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Tapes, strips and bars in joints do nothing in joints properly formed to BS 8007.

Neither can they perform a miracle if the workforce chucks them or the concrete in any old how.

A good tape or strip will only overcome slightly poor workmanship - the odd mistake.

As a precaution they have their place.

At the end of the page a word about cold joints, day joints and so on.

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But they are very difficult to fix down properly, protect from damage, keep dry and keep clean. And the concrete either side has to be sound for a joint not to leak.

hydrophylic tape strip   hydrophylic tape strip   hydrophylic tape strip   hydrophylic tape strip   hydrophylic tape strip


The first 3 photos show different hydrophylic tapes that expanded prematurely because it rained before the formwork was complete. Glued down in a rebate they tear themselves off. Extra money spent on a multi material strip in a steel cage, just as uselss despite huge cost.

The fourth strip is clearly not in proper contact with the kicker concrete and the kicker clearly has voids at the bottom where there is no strip. All useless.

The last photo shows a wall filled to the top in one go so the concrete at the bottom is segregated. The holes can be smoothed over with cement and silver sand but that joint could never be waterproof without removing all the voids both sides and replacing with a waterproof sharp sand concrete, which is exactly what I did back in 2005. It took 2 weeks.

If a tape or a strip is fixed without supervision there is a likelihood that the workforce will chuck it and the concrete in leaving voids inches away from the tape where it cannot do any good. If the kicker beneath the tape leaks or the bottom of the wall concrete is honeycombed you still have a leak even if the tape works.


Without supervision joints leak.

The best of a bad bunch, in my opinion is this product: Fradiflex metal water stop from Max Frank.

Fradiflex has two wide peel off tapes. After fixing it to the top mesh and just before you concrete you peel off the bottom tape to expose the painted surface that the slab concrete bonds to.

Then at the last moment before your wall formwork goes up you peel off the top tape so that the wall concrete will bind to the steel strip as well.

Clearly unaffected by any rain, unlike anything hydrophylic that will swell early and ruin.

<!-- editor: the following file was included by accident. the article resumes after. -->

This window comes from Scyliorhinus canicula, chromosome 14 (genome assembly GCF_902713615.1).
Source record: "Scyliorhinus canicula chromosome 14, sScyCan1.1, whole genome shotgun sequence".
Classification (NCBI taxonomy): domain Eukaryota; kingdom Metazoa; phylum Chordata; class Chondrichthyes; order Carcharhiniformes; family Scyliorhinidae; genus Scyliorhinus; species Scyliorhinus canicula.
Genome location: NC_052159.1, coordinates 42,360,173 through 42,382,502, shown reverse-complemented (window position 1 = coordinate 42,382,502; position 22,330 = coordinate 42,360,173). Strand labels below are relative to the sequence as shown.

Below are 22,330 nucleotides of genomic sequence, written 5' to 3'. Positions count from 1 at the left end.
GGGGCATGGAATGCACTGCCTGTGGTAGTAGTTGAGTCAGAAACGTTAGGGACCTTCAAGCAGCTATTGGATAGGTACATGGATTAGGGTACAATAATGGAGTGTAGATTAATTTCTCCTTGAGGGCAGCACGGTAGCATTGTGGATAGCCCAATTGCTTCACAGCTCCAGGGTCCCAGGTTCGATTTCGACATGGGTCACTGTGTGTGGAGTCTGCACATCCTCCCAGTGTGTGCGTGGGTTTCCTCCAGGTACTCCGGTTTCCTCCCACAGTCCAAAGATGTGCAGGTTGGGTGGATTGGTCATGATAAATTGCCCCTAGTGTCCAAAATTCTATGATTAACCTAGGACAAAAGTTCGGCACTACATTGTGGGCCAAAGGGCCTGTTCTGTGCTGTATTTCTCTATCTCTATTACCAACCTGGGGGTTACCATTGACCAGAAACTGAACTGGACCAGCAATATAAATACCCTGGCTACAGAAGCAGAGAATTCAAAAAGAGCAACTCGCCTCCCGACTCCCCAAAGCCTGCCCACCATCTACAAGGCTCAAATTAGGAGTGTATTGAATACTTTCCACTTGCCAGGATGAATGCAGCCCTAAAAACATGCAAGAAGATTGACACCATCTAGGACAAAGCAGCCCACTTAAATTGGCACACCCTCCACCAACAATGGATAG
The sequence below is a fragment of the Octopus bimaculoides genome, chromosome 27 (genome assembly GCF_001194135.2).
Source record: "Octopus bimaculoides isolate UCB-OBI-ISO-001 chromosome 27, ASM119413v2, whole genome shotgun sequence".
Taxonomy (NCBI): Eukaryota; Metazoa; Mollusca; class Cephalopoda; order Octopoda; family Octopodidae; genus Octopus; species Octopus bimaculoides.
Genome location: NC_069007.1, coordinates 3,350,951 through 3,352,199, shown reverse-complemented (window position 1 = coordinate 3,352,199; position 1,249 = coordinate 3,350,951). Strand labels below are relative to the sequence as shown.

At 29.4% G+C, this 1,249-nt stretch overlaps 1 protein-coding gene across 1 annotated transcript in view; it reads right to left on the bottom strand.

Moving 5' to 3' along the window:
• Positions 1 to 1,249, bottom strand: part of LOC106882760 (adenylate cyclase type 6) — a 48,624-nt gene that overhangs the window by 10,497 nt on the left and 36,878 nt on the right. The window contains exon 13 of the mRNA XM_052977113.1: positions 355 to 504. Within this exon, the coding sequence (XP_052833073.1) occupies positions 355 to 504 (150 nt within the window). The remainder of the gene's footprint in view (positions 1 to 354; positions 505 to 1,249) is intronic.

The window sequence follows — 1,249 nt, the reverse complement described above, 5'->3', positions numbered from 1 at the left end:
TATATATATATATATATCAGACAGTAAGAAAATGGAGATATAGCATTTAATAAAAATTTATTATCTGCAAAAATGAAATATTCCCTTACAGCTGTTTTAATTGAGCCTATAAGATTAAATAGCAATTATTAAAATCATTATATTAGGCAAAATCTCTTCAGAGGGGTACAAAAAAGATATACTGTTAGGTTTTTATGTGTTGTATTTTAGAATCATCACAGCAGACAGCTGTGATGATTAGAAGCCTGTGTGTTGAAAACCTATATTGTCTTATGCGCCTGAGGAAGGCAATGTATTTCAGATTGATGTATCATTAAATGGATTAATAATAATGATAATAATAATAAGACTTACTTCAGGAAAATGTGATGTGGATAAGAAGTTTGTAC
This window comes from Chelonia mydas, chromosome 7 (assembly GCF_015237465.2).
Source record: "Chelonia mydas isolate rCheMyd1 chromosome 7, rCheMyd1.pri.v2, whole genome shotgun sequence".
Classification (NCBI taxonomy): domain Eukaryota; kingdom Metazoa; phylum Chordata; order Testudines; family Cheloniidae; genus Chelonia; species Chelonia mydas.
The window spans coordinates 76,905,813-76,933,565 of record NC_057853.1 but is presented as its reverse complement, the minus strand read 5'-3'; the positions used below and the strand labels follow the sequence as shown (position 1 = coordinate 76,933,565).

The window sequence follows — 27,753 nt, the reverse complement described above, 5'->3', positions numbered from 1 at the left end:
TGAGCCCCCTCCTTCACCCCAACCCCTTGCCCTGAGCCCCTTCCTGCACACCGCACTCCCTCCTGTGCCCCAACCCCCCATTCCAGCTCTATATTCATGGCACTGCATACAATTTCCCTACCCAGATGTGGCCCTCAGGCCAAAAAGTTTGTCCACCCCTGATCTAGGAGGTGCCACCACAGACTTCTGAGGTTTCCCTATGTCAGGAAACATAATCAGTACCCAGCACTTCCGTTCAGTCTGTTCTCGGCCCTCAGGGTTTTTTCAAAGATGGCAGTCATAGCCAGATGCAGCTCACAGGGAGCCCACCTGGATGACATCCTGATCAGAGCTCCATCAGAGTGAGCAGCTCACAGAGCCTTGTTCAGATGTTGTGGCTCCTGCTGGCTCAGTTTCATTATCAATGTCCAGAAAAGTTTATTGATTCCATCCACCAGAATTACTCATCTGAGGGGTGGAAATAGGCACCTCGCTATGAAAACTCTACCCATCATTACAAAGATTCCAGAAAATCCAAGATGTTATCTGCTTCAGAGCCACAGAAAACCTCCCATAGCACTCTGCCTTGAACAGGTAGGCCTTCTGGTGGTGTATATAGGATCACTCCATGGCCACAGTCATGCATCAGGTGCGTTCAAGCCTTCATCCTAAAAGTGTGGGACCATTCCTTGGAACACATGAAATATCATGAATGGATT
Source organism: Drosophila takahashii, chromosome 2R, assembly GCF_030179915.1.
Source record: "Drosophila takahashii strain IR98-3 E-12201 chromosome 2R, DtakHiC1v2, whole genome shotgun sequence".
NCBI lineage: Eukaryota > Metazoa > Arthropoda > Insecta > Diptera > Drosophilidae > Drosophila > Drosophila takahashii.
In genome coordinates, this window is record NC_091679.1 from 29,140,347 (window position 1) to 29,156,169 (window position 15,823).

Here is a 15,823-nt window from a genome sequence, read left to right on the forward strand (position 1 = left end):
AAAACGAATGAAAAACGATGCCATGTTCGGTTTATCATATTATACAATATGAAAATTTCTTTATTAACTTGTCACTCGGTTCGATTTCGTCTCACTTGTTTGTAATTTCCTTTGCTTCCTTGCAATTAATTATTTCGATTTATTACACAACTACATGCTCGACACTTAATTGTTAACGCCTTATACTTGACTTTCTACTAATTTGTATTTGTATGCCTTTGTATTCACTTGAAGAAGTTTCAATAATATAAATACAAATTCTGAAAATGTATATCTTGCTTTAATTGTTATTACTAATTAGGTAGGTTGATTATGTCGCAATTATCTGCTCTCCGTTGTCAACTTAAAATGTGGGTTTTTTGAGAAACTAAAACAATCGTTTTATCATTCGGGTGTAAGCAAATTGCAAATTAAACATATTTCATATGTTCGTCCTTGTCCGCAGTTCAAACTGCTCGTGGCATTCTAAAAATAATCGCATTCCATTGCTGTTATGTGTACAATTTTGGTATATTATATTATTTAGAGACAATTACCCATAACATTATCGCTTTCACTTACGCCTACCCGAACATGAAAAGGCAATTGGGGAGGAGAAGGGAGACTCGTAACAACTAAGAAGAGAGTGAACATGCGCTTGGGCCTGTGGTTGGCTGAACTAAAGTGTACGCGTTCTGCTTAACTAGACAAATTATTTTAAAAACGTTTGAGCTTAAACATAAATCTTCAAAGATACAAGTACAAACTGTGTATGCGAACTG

Kept clean for most of the time and still cleanable after that.

Continuous.

Does not fold over when the concrete goes in like rubber waterstops tend to, as well as being far less labour intensive.

But it has to be used properly. Ends lapped as they should be. None missing. I have known it fail when overlaps weren't formed properly and when the protective strip wasn't taken off.

  waterproof concrete joint strip

But much better, because they are cheaper and easier

Joints to BS 8007.


The Standard expects the joint to be Properly Made.

What is properly made? More from BS 8007:1987:

The surface of the first pour should be roughened to increase bond strength and provide aggregate interlock

Care should be taken to ensure that the joint surface is clean

Particular care should be taken to ensure that the new concrete close to the joint has an adequate fines content and is fully compacted.


1. Aggregate interlock.

The surface to be bonded to needs to be scabbled.



This concrete was sprayed with retarder an hour or so after the concrete was laid.

It was washed off with a jet wash before the men left that day.
basement laitance


This is a mechanical scabbling tool powered by an air compressor.

The problem, compared to spraying retarder and washing it off, is that this tool cannot get under obstructions.

However it will still work if the concrete has been left to harden a day, a month or a year.


You can see that a wide, continuous strip has had all the surface removed and blown clean with the air compressor.

32m of perimeter took less than 2 hours to scabble properly.


Creating aggregate interlock is easy with a bit of planning.


basement laitance

2. Cleaning.

Having cleaned the surface, it has to be kept clean. My advice is a thoroughly good blow out with an air compressor every day. When you have wall formwork covering the joint, make provision for the dirt to escape through a hole you can patch over.



3. Adequate fines.

That means delivering the concrete to the bottom properly and compacting it properly as well.

If concrete is released from the pump at the top of a 3m high wall it crashes past every horizontal reinforcing bar spraying everywhere inside.

The first concrete delivered loses cement and water to the inside faces of the formwork and the stones fall to the bottom without enough slurry around them.

That's all that it took to create this problem.
inadequate fines is segregation Concrete is not delivered to site like this.

Rice Crispies / honeycombing at the bottom is something the workforce created.

It is simply and only poor workmanship.



If you use these 2 simple remedies you should never get honeycombing again.

1. Fit a narrower pipe to the pump and lower it most of the way down inside the wall so that concrete freefalls no more than 1250mm. (You may need smaller aggregate to prevent blockages.)

Use the pipe to direct the concrete safely past the steel.



basement laitance
2. Only form and pour walls to half height at a time.

It isn't really any more labour intensive, firstly because forming half height takes half as long, and secondly because you will have so much less concrete to repair afterwards.